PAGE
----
Friday, October 31, 2014   

Hotels including Ritz-Carlton duped by dodgy Japanese quality claims over food products
(11-06 14:56)

Japan's hotels, restaurants and food shops were being warned today over dishonest labelling amid a growing scandal.
The direction comes as top department stores became the latest Japanese firms to admit they had been selling food with labels falsely claiming high-quality or expensive ingredients, AFp reports.
“It's extremely regrettable as it seriously undermines consumer confidence,’’chief cabinet secretary Yoshihide Suga said.
“The Consumer Affairs Agency will take strict actions under the law [against misleading representations],'' he said.
He was speaking after luxury department store chain Takashimaya admitted that for years labels claiming the use of top-of-the-range prawns or freshly-squeezed orange juice sat on produce made with inferior ingredients.
For example, the department store used giant tiger prawns to make a “Japanese tiger prawn’’ terrine, sold under the luxury French brand Fauchon.
Japanese tiger prawn is widely considered a top shrimp and one that can command premium prices, while giant tiger prawns are more widely available.
The company insisted that the wide range of false labelling were honest mistakes, echoing excuses from a string of hotels that had long served meals claiming quality ingredients that were not part of the dish.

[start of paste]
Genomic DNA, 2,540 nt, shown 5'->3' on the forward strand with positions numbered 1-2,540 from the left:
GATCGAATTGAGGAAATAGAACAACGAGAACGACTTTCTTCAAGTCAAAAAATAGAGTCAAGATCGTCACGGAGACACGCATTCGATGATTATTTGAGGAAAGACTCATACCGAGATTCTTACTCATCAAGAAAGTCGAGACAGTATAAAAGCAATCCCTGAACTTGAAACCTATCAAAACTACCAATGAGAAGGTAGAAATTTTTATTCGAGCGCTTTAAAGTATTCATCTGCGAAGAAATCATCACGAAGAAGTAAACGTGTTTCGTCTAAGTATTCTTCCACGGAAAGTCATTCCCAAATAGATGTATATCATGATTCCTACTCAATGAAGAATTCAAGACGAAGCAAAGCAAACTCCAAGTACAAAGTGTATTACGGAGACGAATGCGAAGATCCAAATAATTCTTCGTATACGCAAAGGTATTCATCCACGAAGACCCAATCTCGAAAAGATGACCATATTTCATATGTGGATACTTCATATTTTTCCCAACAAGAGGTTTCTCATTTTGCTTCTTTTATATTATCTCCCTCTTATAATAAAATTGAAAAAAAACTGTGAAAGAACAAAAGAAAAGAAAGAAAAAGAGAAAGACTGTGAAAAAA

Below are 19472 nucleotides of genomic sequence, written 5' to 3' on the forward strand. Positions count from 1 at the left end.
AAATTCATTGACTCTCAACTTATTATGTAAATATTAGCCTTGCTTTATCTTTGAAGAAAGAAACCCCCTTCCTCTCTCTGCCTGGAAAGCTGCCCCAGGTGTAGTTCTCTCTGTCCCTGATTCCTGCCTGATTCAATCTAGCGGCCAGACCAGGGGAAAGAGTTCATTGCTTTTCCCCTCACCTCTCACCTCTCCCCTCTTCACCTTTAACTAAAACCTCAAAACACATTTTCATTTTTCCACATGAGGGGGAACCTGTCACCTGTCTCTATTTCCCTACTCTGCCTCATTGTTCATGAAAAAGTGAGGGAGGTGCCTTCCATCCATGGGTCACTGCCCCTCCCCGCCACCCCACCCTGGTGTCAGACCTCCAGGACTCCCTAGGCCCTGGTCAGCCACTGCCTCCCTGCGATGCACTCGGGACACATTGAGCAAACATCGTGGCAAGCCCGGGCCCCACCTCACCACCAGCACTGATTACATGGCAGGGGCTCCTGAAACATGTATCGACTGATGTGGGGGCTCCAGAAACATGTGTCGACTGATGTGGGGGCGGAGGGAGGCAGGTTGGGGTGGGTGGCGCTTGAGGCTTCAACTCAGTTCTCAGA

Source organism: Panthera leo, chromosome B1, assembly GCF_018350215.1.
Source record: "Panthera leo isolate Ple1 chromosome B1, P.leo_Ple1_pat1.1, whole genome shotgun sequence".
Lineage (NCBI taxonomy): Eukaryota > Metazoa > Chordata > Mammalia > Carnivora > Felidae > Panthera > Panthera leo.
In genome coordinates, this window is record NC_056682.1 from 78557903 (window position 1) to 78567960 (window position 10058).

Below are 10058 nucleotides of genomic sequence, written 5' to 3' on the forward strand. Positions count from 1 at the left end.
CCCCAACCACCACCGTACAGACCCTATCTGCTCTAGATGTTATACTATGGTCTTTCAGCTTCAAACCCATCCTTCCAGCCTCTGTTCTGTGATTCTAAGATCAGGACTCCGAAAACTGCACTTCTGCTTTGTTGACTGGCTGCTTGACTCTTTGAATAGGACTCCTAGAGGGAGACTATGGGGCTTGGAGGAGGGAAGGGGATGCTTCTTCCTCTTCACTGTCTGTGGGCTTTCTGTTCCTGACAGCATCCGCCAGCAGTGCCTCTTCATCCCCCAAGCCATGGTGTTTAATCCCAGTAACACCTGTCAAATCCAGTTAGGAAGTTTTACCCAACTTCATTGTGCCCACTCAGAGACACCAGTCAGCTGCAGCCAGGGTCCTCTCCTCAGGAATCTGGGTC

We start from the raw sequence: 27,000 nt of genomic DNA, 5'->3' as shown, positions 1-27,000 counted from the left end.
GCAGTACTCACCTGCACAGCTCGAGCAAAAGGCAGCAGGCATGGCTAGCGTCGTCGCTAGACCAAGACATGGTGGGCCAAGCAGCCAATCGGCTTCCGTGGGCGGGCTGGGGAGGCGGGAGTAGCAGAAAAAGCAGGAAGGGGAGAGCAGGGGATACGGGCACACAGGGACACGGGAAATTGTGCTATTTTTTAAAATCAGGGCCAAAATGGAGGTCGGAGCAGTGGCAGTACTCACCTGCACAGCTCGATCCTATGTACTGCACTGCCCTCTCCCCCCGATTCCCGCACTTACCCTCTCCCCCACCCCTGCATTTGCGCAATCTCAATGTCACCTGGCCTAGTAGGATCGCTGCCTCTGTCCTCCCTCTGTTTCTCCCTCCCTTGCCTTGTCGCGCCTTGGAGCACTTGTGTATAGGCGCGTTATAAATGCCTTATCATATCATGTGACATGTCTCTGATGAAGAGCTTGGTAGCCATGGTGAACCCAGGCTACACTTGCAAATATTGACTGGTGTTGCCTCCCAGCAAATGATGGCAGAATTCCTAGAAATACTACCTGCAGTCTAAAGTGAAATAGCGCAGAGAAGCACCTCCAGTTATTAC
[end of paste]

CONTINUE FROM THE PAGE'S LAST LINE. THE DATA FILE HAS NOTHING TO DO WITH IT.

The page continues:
Whatever their excuses, “the fact remains they deceived consumers by making their products seem more luxurious than in reality,'' the Asahi Shimbun said in a front-page commentary, calling for tougher regulations.
A number of major hotel chains including Hankyu Hanshin Hotels, which operates the Ritz-Carlton hotel in Osaka among others, have admitted that their restaurants have long falsely labelled food on their menus.
The Ritz-Carlton Osaka has admitted that it also used cheaper prawns while the menu claimed the expensive species, among other falsehoods.
Tokyu Hotels, which operates 45 hotels, also admitted Tuesday that 22 of its restaurants and seven banquet facilities have misleading food labels, largely involving shrimps and steak meat.
Hotel New Otani Kumamoto also said it too used cheaper shrimps and meat but claimed them as high-end.
A traditional ryokan-style hotel in the ancient capital of Nara also said it used Australian beef but labelled it as “wagyu'', high-end Japanese beef, among other things.
Since the nuclear disaster at Fukushima, that spread clouds of radiation over a swathe of Japanese farmland, Japanese produce has been shunned around the globe for fear they are tainted.
   
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